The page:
Jinjoo: Oh, fine. Let’s talk about the storyline.
Jinjoo: This episode left a lot of loose threads, like we mentioned earlier. For example, Eun Tak’s mom seems to have been granted a longer time on earth, because we never see Lee Dong Wook’s Grim Reaper usher her to the afterlife. But it’s just left hanging there, and we don’t know why or what happens to her. But I’m confident that the writers are actually going to give us a good explanation at some point, and work this into the story.
Only: You haven’t seen “Heirs”, and I have, which is why I’m a lot less confident that whether writer, Kim Eun Sook is going to tie up anything plausibly. I’m half convinced that the male lead is about to show up in some terrible sweaters and the female lead is going to start weeping uncontrollably. That said, this first episode left me wanting to follow the loose threads in the story to the end. That’s a pretty good sign.
Jinjoo: I was surprised to find myself emotionally involved with this first episode. The scene with Eun Tak and her mom on her birthday was heart-breaking.
Only: It caught me off guard too. I often think of the first few episodes of a drama as something to get through until the show develops into something. Instead, I was not only caught up in the action, but I even cared about Eun Tak’s mom, a character who only showed up long enough to die.
Jinjoo: What other serious things do we need to talk about?
Only: The visuals?
Jinjoo: Can we talk about Gong Yoo again?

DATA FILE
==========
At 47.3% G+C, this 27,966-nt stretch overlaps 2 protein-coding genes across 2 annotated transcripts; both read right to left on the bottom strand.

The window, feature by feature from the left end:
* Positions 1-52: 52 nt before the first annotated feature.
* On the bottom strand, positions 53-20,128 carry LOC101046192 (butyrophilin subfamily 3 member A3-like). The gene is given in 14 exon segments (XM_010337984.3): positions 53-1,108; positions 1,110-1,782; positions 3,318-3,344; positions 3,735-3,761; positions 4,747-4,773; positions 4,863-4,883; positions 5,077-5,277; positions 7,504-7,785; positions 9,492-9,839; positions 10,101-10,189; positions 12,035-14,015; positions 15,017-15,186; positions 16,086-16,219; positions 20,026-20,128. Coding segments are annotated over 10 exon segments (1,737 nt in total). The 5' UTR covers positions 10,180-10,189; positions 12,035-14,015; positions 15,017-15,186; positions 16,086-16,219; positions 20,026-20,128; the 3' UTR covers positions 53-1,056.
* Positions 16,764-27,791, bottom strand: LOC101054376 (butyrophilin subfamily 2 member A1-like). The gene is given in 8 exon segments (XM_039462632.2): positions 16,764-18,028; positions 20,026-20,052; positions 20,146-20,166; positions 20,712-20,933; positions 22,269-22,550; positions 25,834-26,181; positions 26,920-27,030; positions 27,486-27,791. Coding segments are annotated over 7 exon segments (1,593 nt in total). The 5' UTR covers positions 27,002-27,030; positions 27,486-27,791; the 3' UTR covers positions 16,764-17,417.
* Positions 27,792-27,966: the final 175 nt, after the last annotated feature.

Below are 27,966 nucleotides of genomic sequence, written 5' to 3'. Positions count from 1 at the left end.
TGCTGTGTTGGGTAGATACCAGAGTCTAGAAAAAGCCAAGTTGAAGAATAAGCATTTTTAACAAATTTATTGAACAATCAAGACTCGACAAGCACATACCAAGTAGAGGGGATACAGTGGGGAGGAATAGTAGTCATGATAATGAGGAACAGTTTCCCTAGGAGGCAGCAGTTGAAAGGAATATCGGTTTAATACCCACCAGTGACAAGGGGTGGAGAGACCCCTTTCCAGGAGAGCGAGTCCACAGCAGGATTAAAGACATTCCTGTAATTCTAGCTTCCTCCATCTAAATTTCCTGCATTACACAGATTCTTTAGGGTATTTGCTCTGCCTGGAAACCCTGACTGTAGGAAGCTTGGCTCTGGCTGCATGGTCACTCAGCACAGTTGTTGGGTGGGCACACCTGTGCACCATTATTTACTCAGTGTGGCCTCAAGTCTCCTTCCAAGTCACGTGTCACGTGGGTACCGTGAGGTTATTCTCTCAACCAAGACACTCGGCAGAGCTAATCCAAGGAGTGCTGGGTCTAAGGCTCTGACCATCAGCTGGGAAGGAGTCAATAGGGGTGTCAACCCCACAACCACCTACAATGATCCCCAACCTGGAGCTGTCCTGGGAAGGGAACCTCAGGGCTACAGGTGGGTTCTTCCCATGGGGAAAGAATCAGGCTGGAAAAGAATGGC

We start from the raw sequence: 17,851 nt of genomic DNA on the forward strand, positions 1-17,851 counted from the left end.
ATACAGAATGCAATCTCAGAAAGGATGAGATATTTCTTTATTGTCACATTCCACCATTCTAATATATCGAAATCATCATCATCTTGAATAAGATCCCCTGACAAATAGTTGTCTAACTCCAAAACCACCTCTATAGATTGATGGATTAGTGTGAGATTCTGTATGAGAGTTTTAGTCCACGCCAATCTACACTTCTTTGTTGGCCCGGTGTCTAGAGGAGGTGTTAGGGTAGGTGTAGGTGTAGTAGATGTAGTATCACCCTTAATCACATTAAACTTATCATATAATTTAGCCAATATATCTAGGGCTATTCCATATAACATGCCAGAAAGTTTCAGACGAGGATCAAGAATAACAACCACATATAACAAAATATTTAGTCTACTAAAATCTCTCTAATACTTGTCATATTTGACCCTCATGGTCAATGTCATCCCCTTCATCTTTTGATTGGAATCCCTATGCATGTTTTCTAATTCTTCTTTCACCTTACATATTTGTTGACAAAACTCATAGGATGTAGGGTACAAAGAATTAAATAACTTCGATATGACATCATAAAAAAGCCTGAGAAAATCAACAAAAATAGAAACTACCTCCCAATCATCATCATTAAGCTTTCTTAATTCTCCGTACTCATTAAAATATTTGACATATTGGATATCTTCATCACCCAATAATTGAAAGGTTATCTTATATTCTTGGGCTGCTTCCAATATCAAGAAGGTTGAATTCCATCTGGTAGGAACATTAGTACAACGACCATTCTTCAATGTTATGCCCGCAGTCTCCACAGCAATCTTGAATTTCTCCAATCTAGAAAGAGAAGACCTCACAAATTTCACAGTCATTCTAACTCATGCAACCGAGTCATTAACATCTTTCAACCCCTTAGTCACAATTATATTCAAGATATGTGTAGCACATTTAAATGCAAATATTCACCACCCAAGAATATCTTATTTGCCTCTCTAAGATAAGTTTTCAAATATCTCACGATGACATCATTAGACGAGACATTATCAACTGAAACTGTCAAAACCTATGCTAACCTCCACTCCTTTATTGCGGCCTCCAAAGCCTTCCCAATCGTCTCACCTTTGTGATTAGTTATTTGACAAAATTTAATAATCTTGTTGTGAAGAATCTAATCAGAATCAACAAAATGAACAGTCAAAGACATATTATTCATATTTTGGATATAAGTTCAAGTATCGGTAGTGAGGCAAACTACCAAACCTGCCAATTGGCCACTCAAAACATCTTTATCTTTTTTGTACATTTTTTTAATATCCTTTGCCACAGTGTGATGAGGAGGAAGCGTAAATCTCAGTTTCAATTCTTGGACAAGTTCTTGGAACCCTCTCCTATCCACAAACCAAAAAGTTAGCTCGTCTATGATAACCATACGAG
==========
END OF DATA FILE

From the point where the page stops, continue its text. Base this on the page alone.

Only: Not yet.
Jinjoo: Fine, let’s talk about Québec City. Shout out to Québec City!
Only: It’s true. Québec City looked great.
Jinjoo: Yes, it did. They really showed you where the budget went in the visuals, because we don’t ever get just a talking head view of the characters. Instead, they’re situated in gorgeous views of real locations. Like Québec City, or the King’s Palace, or Shin’s house.
Only: I loved Shin’s house. I love it even more now that Shin has a roommate in Yeo. Hottest odd couple ever.
Jinjoo: You can already see the combative bromance developing between those two (claps her hands in glee).
Only: I can hardly wait. Also, can I mention how cute Kim Go Eun is as Eun Tak, and how much I’m enjoying the spark between them, despite the age difference.
Jinjoo: It’s really good to see a female lead who realizes that her life is miserable, and isn’t manically cheerful about it. I feel like I can identify with her more than usual, because her reaction to her horrible life is reasonable; she knows it’s awful and she has no way out, but wishes she did.
Only: And when she spots an opportunity for escape in Shin, she hangs on for dear life, which makes sense given her situation. Hurray for a heroine who can use her brain and act in her own self-interest.
Jinjoo: Agreed. Hanging on to Gong Yoo is definitely using your brain and acting in your own self-interest.